Near death experiences come to people in different forms. Some people see a white light and others have their lives flash before their eyes. For me, it was different.
In 2010, I was seventeen-years-old and invincible, until I learned the hard way that life doesn’t pick favorites. To make a long story short, in the blink of an eye I lost everything: The ability to talk, move, hear, and breathe. I was in the hospital for three months, half of which was spent on life support. Doctors felt uncertain about my prognosis, but I’m a stubborn one. When I finally met Death, I told him, “BRB,” and came back to our physical world. That was the easy part.
Then came the hard part, which was coming to understand what the experience meant for me at the time, and how it will continue to influence my future. After a ton of introspective reflecting, I realized that my life took a complete 360-degree turn. Everything I ever knew was different, and what used to be different was now my life. I really was reborn, not in the sense that I became a new person, but that I was given a chance to start again from square one.
It’s been almost five years since that experience and I’ve realized six positive outcomes of almost dying:
1. I think about my life in objective terms. What I talking about is patterns, patterns of behavior and their results. To uncover mine, I look at my life from an overreaching type of perspective, which allows me see the “bigger picture” that’s buried underneath a number of smaller events. As a comparison, imagine you’re taking photos in a large forest. To snap a photo of the tree in front of you, you’d zoom the lens in; to snap a photo of the group of trees you are standing among, you’d zoom the lens out. Similarly, “zooming out” on my view of life grants me the objectivity to identify my patterns, which I can then dissect and determine their meaning in the “bigger picture” that is my life. This is an incredibly helpful perspective to have at just twenty-two years of age.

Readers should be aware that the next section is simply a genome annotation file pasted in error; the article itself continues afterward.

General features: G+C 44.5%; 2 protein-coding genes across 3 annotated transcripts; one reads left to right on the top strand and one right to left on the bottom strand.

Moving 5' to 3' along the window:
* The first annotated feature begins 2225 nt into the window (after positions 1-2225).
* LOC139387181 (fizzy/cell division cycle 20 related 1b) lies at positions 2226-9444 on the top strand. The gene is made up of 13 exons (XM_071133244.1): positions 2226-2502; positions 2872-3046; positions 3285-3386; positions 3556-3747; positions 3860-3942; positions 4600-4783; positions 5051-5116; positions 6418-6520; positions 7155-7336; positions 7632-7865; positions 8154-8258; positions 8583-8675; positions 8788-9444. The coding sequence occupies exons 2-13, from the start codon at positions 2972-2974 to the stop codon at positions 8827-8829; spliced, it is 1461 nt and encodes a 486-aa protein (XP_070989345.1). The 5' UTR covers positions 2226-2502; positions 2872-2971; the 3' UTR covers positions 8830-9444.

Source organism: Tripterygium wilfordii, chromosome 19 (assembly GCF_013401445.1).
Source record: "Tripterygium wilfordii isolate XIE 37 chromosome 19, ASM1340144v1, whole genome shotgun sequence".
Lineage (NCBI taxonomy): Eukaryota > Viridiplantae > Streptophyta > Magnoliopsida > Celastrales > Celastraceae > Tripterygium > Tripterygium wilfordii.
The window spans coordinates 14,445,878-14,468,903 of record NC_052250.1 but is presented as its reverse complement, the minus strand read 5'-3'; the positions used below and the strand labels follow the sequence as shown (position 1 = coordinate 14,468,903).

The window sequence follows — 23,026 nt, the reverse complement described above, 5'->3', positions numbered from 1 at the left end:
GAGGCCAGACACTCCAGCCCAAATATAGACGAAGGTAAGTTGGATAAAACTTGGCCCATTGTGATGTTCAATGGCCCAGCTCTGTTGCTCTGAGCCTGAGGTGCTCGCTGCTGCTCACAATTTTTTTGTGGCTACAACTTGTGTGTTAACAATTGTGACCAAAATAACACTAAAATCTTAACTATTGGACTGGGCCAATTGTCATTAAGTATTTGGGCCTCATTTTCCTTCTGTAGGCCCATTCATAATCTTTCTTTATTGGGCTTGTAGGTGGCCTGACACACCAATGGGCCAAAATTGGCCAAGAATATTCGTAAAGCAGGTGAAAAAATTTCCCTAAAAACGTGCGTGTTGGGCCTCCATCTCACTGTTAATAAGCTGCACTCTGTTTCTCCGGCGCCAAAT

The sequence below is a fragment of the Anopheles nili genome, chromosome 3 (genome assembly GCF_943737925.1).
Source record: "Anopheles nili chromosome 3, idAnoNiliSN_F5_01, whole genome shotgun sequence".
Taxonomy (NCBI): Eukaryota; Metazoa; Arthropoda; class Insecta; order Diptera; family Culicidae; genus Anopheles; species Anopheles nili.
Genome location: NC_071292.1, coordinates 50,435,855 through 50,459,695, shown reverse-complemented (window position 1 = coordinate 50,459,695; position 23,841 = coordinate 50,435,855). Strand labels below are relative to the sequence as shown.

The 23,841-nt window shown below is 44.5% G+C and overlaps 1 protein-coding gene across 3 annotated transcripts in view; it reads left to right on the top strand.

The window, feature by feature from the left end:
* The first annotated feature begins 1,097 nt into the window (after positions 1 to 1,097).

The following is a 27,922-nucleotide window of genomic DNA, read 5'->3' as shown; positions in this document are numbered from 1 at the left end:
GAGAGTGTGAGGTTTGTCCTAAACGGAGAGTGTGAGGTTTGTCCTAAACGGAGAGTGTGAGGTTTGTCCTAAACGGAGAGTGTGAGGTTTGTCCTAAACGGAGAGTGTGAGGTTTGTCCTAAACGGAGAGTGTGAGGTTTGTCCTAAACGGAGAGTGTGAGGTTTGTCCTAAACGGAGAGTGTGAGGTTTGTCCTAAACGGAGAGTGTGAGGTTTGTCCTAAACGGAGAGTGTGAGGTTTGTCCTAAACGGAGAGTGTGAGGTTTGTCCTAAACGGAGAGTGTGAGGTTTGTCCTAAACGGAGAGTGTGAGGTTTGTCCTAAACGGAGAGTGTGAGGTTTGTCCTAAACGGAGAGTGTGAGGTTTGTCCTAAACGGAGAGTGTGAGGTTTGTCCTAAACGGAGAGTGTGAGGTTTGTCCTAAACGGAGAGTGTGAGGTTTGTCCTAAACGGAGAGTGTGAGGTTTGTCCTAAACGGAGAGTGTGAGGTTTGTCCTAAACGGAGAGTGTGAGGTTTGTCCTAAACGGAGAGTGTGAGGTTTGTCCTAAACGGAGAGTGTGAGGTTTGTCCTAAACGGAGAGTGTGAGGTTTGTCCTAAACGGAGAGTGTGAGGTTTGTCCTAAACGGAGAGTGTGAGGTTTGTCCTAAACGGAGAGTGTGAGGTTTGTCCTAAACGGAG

2. I have a greater capacity for empathy. One thing almost dying has taught me is that all people are equal. It doesn’t matter what we look like, what we think, or what we do, we all have a heart and a pair of lungs—both of which Death is more than happy to take, despite what they may look like. Transcending physical differences enables me to connect with other people on an intuitive level, understand their feelings, and show them compassion. What I mean is, while I may not have endured a specific situation, I can imagine what it feels like; I can relate because I too have been through tough times. However, to avoid absorbing someone’s situation completely, I protect my energy by practicing shielding rituals and especially when I know I’m about to enter a situation that is negative.
3. I tapped into my once neglected spirituality. Before I met Death, I didn’t feel that there was a higher power. I figured there was no life outside of our planet—expect aliens, which are definitely real. Because I felt I had no one to turn to, whenever I felt feelings of despair, I turned them inwards, which negatively impacted my physical and mental health. After meeting Death, I have become in tune with myself and my environment because I started listening to and nurturing my intuition. Certain topics pulled me towards them, so I researched them—from sacred geometry and vibrations to the importance of nutrition and the laws of the Universe—all of it is meaningful to me. Today, I don’t feel alone because I’m in line with my Spirit. I can feel its energy and I can understand its language. Without nurturing my Mind-Body-Spirit connection, I would be forever lost and searching.